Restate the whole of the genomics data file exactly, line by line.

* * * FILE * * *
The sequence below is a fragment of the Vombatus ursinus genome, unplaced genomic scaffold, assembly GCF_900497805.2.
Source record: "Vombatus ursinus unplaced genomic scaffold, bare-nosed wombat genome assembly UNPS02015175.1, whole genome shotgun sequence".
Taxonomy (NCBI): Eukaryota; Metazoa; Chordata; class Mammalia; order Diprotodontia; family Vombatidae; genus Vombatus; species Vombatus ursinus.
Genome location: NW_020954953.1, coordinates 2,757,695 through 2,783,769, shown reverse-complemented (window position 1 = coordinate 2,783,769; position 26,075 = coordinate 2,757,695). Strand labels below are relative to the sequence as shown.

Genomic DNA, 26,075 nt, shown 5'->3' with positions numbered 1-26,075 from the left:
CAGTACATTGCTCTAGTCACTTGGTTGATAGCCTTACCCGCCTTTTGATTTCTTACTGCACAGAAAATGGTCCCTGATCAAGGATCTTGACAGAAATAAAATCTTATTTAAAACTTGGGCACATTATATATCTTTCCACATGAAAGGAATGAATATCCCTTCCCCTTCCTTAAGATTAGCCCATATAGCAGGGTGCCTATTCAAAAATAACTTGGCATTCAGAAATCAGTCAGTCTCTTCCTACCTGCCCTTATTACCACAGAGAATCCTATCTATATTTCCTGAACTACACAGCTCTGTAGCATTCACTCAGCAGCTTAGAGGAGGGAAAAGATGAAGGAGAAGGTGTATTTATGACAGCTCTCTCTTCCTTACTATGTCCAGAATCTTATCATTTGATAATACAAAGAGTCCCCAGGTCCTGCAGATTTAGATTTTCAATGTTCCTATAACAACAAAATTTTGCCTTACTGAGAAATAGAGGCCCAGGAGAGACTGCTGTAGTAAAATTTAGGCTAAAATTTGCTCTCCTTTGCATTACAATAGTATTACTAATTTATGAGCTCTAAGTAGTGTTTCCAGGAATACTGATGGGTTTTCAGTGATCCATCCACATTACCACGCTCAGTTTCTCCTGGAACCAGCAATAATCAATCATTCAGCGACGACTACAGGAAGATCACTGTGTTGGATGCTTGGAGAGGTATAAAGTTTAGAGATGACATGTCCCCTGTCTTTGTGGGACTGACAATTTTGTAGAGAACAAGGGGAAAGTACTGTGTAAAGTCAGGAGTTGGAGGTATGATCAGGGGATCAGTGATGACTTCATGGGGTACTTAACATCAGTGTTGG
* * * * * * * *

The sequence below is a fragment of the Vombatus ursinus genome, unplaced genomic scaffold, assembly GCF_900497805.2.
Source record: "Vombatus ursinus unplaced genomic scaffold, bare-nosed wombat genome assembly UNPS02015175.1, whole genome shotgun sequence".
Taxonomy (NCBI): Eukaryota; Metazoa; Chordata; class Mammalia; order Diprotodontia; family Vombatidae; genus Vombatus; species Vombatus ursinus.
Genome location: NW_020954953.1, coordinates 2,757,695 through 2,783,769, shown reverse-complemented (window position 1 = coordinate 2,783,769; position 26,075 = coordinate 2,757,695). Strand labels below are relative to the sequence as shown.

Genomic DNA, 26,075 nt, shown 5'->3' with positions numbered 1-26,075 from the left:
CAGTACATTGCTCTAGTCACTTGGTTGATAGCCTTACCCGCCTTTTGATTTCTTACTGCACAGAAAATGGTCCCTGATCAAGGATCTTGACAGAAATAAAATCTTATTTAAAACTTGGGCACATTATATATCTTTCCACATGAAAGGAATGAATATCCCTTCCCCTTCCTTAAGATTAGCCCATATAGCAGGGTGCCTATTCAAAAATAACTTGGCATTCAGAAATCAGTCAGTCTCTTCCTACCTGCCCTTATTACCACAGAGAATCCTATCTATATTTCCTGAACTACACAGCTCTGTAGCATTCACTCAGCAGCTTAGAGGAGGGAAAAGATGAAGGAGAAGGTGTATTTATGACAGCTCTCTCTTCCTTACTATGTCCAGAATCTTATCATTTGATAATACAAAGAGTCCCCAGGTCCTGCAGATTTAGATTTTCAATGTTCCTATAACAACAAAATTTTGCCTTACTGAGAAATAGAGGCCCAGGAGAGACTGCTGTAGTAAAATTTAGGCTAAAATTTGCTCTCCTTTGCATTACAATAGTATTACTAATTTATGAGCTCTAAGTAGTGTTTCCAGGAATACTGATGGGTTTTCAGTGATCCATCCACATTACCACGCTCAGTTTCTCCTGGAACCAGCAATAATCAATCATTCAGCGACGACTACAGGAAGATCACTGTGTTGGATGCTTGGAGAGGTATAAAGTTTAGAGATGACATGTCCCCTGTCTTTGTGGGACTGACAATTTTGTAGAGAACAAGGGGAAAGTACTGTGTAAAGTCAGGAGTTGGAGGTATGATCAGGGGATCAGTGATGACTTCATGGGGTACTTAACATCAGTGTTGG